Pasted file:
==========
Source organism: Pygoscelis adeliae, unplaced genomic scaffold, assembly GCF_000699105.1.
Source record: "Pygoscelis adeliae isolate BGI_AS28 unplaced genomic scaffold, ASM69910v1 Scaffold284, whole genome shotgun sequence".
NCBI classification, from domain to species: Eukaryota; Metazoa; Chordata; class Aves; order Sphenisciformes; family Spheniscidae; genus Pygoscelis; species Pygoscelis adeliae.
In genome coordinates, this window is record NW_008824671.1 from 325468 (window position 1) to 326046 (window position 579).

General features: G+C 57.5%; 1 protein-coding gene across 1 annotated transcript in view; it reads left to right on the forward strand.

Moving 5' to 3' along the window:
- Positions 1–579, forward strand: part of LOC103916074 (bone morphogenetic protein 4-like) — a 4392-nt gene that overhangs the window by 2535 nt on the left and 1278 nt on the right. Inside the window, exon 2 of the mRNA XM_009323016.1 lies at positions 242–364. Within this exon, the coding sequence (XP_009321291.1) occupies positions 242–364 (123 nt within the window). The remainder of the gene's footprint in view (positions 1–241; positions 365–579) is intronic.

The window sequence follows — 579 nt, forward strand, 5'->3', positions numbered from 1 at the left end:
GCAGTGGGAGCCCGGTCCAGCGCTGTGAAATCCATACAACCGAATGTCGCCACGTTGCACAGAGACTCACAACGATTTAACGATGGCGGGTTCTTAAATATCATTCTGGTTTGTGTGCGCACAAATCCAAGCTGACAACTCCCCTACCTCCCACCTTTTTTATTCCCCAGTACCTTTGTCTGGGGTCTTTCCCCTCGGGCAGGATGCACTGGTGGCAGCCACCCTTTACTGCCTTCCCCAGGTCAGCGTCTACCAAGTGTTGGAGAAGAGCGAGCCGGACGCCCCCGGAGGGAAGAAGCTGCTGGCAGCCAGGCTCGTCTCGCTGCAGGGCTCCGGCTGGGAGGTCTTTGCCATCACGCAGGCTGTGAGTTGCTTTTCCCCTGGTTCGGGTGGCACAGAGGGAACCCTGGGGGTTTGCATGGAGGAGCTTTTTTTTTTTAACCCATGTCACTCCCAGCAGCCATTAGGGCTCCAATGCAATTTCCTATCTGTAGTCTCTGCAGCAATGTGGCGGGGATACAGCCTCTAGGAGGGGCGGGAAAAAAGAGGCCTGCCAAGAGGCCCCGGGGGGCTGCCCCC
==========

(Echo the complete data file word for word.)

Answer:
Source organism: Pygoscelis adeliae, unplaced genomic scaffold, assembly GCF_000699105.1.
Source record: "Pygoscelis adeliae isolate BGI_AS28 unplaced genomic scaffold, ASM69910v1 Scaffold284, whole genome shotgun sequence".
NCBI classification, from domain to species: Eukaryota; Metazoa; Chordata; class Aves; order Sphenisciformes; family Spheniscidae; genus Pygoscelis; species Pygoscelis adeliae.
In genome coordinates, this window is record NW_008824671.1 from 325468 (window position 1) to 326046 (window position 579).

General features: G+C 57.5%; 1 protein-coding gene across 1 annotated transcript in view; it reads left to right on the forward strand.

Moving 5' to 3' along the window:
- Positions 1–579, forward strand: part of LOC103916074 (bone morphogenetic protein 4-like) — a 4392-nt gene that overhangs the window by 2535 nt on the left and 1278 nt on the right. Inside the window, exon 2 of the mRNA XM_009323016.1 lies at positions 242–364. Within this exon, the coding sequence (XP_009321291.1) occupies positions 242–364 (123 nt within the window). The remainder of the gene's footprint in view (positions 1–241; positions 365–579) is intronic.

The window sequence follows — 579 nt, forward strand, 5'->3', positions numbered from 1 at the left end:
GCAGTGGGAGCCCGGTCCAGCGCTGTGAAATCCATACAACCGAATGTCGCCACGTTGCACAGAGACTCACAACGATTTAACGATGGCGGGTTCTTAAATATCATTCTGGTTTGTGTGCGCACAAATCCAAGCTGACAACTCCCCTACCTCCCACCTTTTTTATTCCCCAGTACCTTTGTCTGGGGTCTTTCCCCTCGGGCAGGATGCACTGGTGGCAGCCACCCTTTACTGCCTTCCCCAGGTCAGCGTCTACCAAGTGTTGGAGAAGAGCGAGCCGGACGCCCCCGGAGGGAAGAAGCTGCTGGCAGCCAGGCTCGTCTCGCTGCAGGGCTCCGGCTGGGAGGTCTTTGCCATCACGCAGGCTGTGAGTTGCTTTTCCCCTGGTTCGGGTGGCACAGAGGGAACCCTGGGGGTTTGCATGGAGGAGCTTTTTTTTTTTAACCCATGTCACTCCCAGCAGCCATTAGGGCTCCAATGCAATTTCCTATCTGTAGTCTCTGCAGCAATGTGGCGGGGATACAGCCTCTAGGAGGGGCGGGAAAAAAGAGGCCTGCCAAGAGGCCCCGGGGGGCTGCCCCC